Love it or hate it: Soda

by David Holub

Love it

Before 7-11 had to ruin everything with 1,100-ounce breadloaf-sized to-go soda containers prompting outright municipal bans, before soft drink companies started pumping the HFCS and using unpronounceable ingredients (I’d list a few but it would seriously eat away at my character count), before soda seemingly single-handedly established the U.S. as the world’s leader in fat-assery, before soda got this snobby stigma as nothing more than a teeth-rotting ticket on the obesity train, before all that, soda was the best thing going in the world. And I say it still is.

As a kid, I essentially revolved my life around soda. The main reason I played baseball was for the single post-game soda (To the parents who skimped and got the clearly-inferior store-brand grape soda: Shame on you). Through high school, I could definitely rank my friends based on the soda situation at their houses. As a young sports reporter, I’d cover college football and chain-drink cups of Pepsi the entire game in the press box, and with every gulp I’d bellow in my head, “Ahhhh, how refreshing.”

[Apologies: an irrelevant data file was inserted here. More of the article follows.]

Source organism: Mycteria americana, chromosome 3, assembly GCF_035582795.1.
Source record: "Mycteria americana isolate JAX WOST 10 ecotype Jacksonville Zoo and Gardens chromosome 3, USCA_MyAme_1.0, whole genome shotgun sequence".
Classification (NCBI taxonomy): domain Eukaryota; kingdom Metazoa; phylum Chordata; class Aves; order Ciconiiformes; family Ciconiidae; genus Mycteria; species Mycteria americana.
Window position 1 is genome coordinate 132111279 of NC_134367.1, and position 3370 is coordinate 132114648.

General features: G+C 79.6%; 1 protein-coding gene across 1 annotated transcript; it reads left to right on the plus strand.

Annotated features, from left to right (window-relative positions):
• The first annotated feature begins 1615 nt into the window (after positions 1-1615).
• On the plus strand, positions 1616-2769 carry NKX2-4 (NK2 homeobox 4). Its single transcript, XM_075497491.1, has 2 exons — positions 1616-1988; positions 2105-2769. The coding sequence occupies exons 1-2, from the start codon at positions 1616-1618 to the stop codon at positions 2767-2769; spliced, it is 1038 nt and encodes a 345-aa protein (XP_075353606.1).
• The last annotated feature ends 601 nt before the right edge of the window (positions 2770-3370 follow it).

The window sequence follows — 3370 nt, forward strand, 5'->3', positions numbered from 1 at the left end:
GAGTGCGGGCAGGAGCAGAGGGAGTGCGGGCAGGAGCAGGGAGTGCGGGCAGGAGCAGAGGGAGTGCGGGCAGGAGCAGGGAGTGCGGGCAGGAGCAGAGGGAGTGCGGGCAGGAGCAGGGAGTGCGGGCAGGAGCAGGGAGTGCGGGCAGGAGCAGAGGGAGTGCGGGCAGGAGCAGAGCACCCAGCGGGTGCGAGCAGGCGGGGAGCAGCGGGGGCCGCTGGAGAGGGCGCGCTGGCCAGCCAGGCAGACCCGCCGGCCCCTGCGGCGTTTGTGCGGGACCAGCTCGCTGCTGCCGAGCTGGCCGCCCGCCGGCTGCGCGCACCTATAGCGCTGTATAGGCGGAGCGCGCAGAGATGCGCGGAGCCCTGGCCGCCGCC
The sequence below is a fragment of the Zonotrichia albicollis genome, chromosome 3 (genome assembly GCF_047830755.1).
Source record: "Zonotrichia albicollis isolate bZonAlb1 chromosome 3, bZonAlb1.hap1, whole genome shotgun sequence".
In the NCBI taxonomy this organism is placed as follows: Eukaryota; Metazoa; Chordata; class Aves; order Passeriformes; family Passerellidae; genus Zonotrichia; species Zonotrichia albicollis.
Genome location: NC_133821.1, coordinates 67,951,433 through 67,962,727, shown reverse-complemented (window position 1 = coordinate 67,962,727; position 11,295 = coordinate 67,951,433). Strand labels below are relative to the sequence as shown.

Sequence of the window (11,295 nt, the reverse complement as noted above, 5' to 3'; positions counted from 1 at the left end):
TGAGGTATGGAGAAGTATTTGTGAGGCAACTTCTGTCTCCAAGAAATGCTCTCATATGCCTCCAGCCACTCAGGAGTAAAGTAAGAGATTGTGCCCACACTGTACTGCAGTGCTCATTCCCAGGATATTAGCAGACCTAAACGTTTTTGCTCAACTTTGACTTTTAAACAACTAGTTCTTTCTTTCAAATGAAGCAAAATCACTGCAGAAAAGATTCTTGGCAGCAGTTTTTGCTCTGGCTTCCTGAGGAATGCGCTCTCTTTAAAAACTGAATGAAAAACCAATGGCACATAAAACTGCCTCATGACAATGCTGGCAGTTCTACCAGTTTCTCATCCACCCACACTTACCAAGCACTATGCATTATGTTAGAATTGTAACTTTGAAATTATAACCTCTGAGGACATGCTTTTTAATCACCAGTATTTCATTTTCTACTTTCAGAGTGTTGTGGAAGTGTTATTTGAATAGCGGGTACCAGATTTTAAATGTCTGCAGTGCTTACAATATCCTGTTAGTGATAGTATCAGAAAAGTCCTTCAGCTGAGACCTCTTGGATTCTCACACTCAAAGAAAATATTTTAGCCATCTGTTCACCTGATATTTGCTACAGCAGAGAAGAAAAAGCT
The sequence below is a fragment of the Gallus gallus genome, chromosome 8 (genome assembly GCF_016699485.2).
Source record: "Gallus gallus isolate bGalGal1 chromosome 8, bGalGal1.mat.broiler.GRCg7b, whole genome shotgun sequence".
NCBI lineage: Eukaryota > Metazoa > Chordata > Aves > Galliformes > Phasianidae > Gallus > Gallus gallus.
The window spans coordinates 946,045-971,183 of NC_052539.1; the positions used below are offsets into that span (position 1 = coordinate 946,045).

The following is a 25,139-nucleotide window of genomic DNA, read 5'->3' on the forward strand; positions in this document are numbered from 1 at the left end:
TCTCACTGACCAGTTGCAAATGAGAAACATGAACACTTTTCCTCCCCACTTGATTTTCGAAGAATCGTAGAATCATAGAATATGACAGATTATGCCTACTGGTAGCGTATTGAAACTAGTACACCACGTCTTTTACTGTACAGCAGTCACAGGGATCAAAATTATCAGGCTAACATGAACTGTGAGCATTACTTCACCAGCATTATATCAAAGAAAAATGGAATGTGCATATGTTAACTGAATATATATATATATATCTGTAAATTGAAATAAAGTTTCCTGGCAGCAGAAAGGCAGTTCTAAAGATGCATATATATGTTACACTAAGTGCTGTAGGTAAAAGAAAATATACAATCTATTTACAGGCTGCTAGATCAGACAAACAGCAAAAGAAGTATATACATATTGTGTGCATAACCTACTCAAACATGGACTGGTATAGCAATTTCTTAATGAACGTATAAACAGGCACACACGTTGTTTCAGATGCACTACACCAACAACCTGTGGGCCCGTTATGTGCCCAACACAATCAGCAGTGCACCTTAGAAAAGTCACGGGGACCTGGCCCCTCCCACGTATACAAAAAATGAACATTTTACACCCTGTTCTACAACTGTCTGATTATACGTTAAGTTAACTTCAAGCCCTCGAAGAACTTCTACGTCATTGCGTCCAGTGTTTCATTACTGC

Today, soda for me is a treat. Soda is fun: The tingly, belch-inducing carbonation, the delightfully peculiar flavors we get in no other area of food and beverage like cola and root beer. Or I’ll get one of those cute little 8-ounce bottles of Coke and imagine it’s regular-sized and I’m just a giant (try it, please).

These days, I always have a few bottles of Zuberfizz on hand, mainly for feel-good mixers. But occasionally I like to crack one open on its own and savor each special cane-sugary sip.

— David Holub

Hate it

Soda is delicious. But it’s a sugary demon, lying in wait.

With no nutritional value whatsoever, there are zero health benefits to consuming the stuff. Sadly, many Americans drink soda in large quantities anyway, instead of water (or other healthier beverage alternatives). Go to Walmart and you’ll see shopping carts packed with apocalypse-worthy quantities of canned pop.

Soft drinks have been linked definitively to obesity. Plus it’s bad for your teeth, causing plaque buildup, leading to cavities and gum disease. No one’s gonna like you if your teeth are rotting out.

Soft drink companies are the largest user of sugar in the country. A single can of soda contains 10 teaspoons – holy shit. That’s just one can. Over time, ingesting that much sugar can lead to diabetes or insulin resistance, in addition to weight gain.

It’s addictive. I’ve known several people who claim total dependence on Diet Coke. People assume calorie-free soda is better for them; but aspartame is one of the biggest health culprits in diet soda, and it’s one of the key ingredients associated with addiction.

I only drink soda every once in a while, but I still crave it randomly. A lot of soft drinks contain caffeine, which is also addictive; so if you’re addicted to the caffeine in soda, you have two bad habits rolled into one delightful double whammy. Maybe you should check yourself before you wreck yourself.

— Anya Jaremko-Greenwold


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